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Wash Journal   Fairfield Ledger
Neighbors Growing Together | Dec 13, 2017

The reality of problems

By Monte Knudsen, FCOC | Nov 17, 2017

Everyone faces them. When a couple sent their son off to college, their expectations were high, but his grades were low. In a few months, he was kicked out of school. Knowing how disappointed his parents would be, he texted his mother, “Mom, I flunked all my courses — kicked out of school. I’m coming home. Prepare Pop.” The next day, she texted back, “Pop prepared. Prepare yourself.”

We all face problems that can wear us down. Maybe you’ve felt like the lion tamer who put an ad in a show business paper: “Lion Tamer — Wants Tamer Lion.”

As you read through the Bible, it’s unlikely to find a person who God greatly used who didn’t face problems and trials. From men like Abraham and Moses and David, to women like Ruth, Rahab or Ether. Each found deliverance and victory because they understood that God was the only one who could help them out of trouble. As King David wrote, “The righteous cry out and the Lord hears and delivers them out of all their troubles. God is near to those who have a broken heart and saves those who have a contrite heart. Many are the afflictions of the righteous, but the Lord delivers him out of them all.” (Psalm 34:17-19)

Our attitude of thanksgiving is simple, an expression of our faith in God. A thankless heart is a doubt-filled heart.

The Bible actually tells us to be thankful when trials come, because we know that God is our deliverer from our troubles, and we will lack for nothing (James 1:4). As highly esteemed as King David was, he faced multiple troubles and setbacks. He was not respected by his own family; his own king was jealous of him and tried to kill him; his wife was embarrassed by his passion for God; and his own son tried to overthrow his kingdom once he became king. But God reminded David, “Call upon me in the day of trouble, I will deliver you, and you will glorify me.”

Thanksgiving is more than a holiday. It’s a weapon of spiritual power to overcome trouble and experience God’s deliverance.

This tradition we call Thanksgiving was birthed out of terrible trials. The Mayflower sailed because those on board believed God was leading them to make the journey. They said, “We believe and trust the Lord is with us, and that he will graciously prosper our endeavors according the simplicity of our hearts.”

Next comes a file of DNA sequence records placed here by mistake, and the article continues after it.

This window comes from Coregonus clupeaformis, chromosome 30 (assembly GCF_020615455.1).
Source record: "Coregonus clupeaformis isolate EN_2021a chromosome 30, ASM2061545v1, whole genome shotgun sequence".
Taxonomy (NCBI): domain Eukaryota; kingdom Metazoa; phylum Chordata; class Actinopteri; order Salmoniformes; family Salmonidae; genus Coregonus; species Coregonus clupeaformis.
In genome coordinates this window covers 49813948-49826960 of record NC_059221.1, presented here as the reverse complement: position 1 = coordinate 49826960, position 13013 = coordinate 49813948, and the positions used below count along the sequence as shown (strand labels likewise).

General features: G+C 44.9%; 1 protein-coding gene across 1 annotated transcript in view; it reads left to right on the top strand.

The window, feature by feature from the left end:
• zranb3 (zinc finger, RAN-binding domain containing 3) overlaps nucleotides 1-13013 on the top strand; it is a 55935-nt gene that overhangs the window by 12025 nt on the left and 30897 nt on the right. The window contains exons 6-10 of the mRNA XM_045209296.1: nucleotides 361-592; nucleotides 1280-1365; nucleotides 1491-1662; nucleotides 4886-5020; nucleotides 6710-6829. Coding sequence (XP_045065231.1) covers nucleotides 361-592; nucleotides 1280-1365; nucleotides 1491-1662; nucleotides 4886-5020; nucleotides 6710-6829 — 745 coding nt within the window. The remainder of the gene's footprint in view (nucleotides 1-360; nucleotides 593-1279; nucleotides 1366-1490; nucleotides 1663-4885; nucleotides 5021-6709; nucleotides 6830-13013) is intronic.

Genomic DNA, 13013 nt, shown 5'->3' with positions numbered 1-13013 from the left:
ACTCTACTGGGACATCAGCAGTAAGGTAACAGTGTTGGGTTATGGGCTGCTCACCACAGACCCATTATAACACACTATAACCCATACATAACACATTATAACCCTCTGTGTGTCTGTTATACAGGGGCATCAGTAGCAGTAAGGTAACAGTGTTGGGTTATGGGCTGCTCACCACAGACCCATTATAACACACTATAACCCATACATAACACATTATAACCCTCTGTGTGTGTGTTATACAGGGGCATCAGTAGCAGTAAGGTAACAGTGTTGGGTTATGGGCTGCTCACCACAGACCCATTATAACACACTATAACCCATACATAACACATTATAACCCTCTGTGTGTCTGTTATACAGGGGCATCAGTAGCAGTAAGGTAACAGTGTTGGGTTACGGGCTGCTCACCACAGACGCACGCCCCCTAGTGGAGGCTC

In November of 1620, they dropped anchor in Cape Code near Massachusetts. They were suffering from malnutrition and scurvy, and didn’t have the strength to sail for Virginia. Their original charter did not apply for a new landing site, so they drew up a workable governing document to avoid anarchy. We call it “The Mayflower Compact.”

William Bradford wrote, “They fell on their knees and blessed the God of Heaven who had brought them over the vast and furious ocean, and delivered them from all the perils and mysteries thereof.”

Even in great trial, they were thankful because they looked to God to deliver them. In that first winter, half of them died. In the spring, the Mayflower sailed back to England, but all the pilgrims left stayed behind, believing God would help them and deliver them. An Indian named Squanto came to their aid and taught them how to survive in the wilderness. He also negotiated a treaty of peace with the Indians. It was in the fall of the year that this small number of survivors, even with grief of losing loved ones, chose to celebrate a feast of thanksgiving.

The Mayflower Compact’s opening words set the tone: “In the name of God. Amen.” Presidents throughout our history have issued Proclamations of Thanksgiving, reminding us that faith is always thankful, believing in God to help and deliver and save.

This Thanksgiving, we should do no less. It is an act of our faith that God is our help and will deliver us from trouble. “We are bound to thank God always, because your faith grows exceedingly.” (2 Thess. 1:3)

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